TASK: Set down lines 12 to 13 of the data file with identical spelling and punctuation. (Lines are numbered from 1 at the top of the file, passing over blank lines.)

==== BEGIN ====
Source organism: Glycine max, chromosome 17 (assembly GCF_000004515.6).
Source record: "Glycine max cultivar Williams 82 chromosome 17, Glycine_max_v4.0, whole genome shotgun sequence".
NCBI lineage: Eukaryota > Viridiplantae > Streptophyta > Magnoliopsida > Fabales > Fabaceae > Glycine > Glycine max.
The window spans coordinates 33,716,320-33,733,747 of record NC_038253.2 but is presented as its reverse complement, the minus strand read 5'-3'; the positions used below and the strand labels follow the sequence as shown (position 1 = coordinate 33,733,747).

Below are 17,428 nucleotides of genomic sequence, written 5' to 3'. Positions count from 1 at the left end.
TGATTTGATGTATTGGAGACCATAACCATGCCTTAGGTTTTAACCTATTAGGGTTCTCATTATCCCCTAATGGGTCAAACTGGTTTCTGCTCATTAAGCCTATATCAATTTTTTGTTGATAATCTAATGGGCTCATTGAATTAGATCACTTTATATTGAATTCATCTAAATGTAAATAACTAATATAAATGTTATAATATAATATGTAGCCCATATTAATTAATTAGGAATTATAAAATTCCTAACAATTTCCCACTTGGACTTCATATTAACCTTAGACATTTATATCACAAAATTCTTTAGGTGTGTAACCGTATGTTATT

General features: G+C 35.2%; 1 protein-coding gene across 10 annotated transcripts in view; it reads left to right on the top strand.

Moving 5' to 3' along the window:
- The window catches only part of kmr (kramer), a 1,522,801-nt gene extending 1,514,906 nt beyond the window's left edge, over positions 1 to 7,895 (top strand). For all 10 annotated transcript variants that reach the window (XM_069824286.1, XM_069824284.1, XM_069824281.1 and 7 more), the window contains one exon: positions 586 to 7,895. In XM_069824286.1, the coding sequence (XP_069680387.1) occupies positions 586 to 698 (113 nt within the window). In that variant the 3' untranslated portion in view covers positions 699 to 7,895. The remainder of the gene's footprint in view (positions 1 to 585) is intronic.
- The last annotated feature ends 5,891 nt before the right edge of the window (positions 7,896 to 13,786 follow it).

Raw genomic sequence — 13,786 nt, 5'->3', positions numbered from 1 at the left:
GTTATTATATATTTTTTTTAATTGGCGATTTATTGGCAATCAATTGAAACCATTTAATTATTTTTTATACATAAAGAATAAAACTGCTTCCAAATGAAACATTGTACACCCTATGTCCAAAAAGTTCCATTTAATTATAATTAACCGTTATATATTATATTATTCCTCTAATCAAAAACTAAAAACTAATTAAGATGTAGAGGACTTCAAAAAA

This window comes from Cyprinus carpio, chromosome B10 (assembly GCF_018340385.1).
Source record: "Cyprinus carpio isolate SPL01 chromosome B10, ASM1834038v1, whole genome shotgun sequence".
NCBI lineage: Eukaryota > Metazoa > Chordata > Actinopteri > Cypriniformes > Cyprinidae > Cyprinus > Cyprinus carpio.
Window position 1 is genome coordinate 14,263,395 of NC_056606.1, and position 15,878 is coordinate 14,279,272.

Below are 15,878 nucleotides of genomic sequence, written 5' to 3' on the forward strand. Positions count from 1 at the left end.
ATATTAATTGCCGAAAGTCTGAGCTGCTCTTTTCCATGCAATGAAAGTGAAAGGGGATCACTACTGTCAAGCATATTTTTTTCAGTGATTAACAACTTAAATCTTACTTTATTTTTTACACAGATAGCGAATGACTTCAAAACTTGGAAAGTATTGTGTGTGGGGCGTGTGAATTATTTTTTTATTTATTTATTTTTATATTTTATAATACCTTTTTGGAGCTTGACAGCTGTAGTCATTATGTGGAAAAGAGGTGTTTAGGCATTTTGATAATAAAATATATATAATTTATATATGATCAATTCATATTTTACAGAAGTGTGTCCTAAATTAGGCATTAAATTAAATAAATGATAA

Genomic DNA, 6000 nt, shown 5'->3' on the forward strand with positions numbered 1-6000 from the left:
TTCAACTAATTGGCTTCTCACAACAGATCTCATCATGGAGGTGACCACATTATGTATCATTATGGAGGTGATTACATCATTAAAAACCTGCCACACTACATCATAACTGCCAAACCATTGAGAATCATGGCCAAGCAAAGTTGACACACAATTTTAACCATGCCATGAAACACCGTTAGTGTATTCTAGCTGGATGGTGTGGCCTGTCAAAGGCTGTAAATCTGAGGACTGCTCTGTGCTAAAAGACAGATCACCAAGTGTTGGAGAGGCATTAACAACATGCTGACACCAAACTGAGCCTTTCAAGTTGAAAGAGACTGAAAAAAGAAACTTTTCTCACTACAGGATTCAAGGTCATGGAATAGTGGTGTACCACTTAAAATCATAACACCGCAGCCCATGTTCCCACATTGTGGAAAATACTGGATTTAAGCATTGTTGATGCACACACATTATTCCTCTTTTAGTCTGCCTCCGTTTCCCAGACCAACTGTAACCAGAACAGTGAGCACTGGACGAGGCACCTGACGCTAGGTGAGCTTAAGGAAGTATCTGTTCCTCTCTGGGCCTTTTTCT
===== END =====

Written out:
GTTATTATATATTTTTTTTAATTGGCGATTTATTGGCAATCAATTGAAACCATTTAATTATTTTTTATACATAAAGAATAAAACTGCTTCCAAATGAAACATTGTACACCCTATGTCCAAAAAGTTCCATTTAATTATAATTAACCGTTATATATTATATTATTCCTCTAATCAAAAACTAAAAACTAATTAAGATGTAGAGGACTTCAAAAAA

This window comes from Cyprinus carpio, chromosome B10 (assembly GCF_018340385.1).